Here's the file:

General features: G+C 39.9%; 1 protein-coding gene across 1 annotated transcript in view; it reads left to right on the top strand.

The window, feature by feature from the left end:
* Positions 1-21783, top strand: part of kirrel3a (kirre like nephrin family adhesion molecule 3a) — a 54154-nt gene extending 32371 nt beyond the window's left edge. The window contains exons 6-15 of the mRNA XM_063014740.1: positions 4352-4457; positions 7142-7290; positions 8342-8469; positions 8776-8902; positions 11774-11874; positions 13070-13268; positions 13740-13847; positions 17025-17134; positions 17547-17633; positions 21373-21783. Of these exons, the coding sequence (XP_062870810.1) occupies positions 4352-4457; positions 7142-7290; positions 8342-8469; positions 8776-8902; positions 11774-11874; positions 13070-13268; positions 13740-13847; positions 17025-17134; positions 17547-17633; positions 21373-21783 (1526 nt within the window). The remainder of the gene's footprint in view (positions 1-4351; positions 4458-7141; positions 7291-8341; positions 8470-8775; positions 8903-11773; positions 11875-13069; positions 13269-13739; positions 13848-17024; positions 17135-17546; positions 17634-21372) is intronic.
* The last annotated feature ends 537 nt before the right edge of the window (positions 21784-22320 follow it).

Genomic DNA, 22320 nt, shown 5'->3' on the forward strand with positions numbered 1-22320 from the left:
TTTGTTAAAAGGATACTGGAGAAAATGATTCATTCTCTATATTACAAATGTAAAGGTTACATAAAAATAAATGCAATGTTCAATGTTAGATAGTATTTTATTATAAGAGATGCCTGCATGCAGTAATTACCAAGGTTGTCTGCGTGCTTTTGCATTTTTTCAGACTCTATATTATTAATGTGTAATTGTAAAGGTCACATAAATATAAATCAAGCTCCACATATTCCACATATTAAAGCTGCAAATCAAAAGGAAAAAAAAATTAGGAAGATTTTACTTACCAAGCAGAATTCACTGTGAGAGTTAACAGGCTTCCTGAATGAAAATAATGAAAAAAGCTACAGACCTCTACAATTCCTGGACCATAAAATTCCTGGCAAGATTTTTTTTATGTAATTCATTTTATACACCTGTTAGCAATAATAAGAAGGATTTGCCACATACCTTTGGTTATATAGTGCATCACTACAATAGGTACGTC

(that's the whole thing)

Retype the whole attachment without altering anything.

General features: G+C 39.9%; 1 protein-coding gene across 1 annotated transcript in view; it reads left to right on the top strand.

The window, feature by feature from the left end:
* Positions 1-21783, top strand: part of kirrel3a (kirre like nephrin family adhesion molecule 3a) — a 54154-nt gene extending 32371 nt beyond the window's left edge. The window contains exons 6-15 of the mRNA XM_063014740.1: positions 4352-4457; positions 7142-7290; positions 8342-8469; positions 8776-8902; positions 11774-11874; positions 13070-13268; positions 13740-13847; positions 17025-17134; positions 17547-17633; positions 21373-21783. Of these exons, the coding sequence (XP_062870810.1) occupies positions 4352-4457; positions 7142-7290; positions 8342-8469; positions 8776-8902; positions 11774-11874; positions 13070-13268; positions 13740-13847; positions 17025-17134; positions 17547-17633; positions 21373-21783 (1526 nt within the window). The remainder of the gene's footprint in view (positions 1-4351; positions 4458-7141; positions 7291-8341; positions 8470-8775; positions 8903-11773; positions 11875-13069; positions 13269-13739; positions 13848-17024; positions 17135-17546; positions 17634-21372) is intronic.
* The last annotated feature ends 537 nt before the right edge of the window (positions 21784-22320 follow it).

Genomic DNA, 22320 nt, shown 5'->3' on the forward strand with positions numbered 1-22320 from the left:
TTTGTTAAAAGGATACTGGAGAAAATGATTCATTCTCTATATTACAAATGTAAAGGTTACATAAAAATAAATGCAATGTTCAATGTTAGATAGTATTTTATTATAAGAGATGCCTGCATGCAGTAATTACCAAGGTTGTCTGCGTGCTTTTGCATTTTTTCAGACTCTATATTATTAATGTGTAATTGTAAAGGTCACATAAATATAAATCAAGCTCCACATATTCCACATATTAAAGCTGCAAATCAAAAGGAAAAAAAAATTAGGAAGATTTTACTTACCAAGCAGAATTCACTGTGAGAGTTAACAGGCTTCCTGAATGAAAATAATGAAAAAAGCTACAGACCTCTACAATTCCTGGACCATAAAATTCCTGGCAAGATTTTTTTTATGTAATTCATTTTATACACCTGTTAGCAATAATAAGAAGGATTTGCCACATACCTTTGGTTATATAGTGCATCACTACAATAGGTACGTC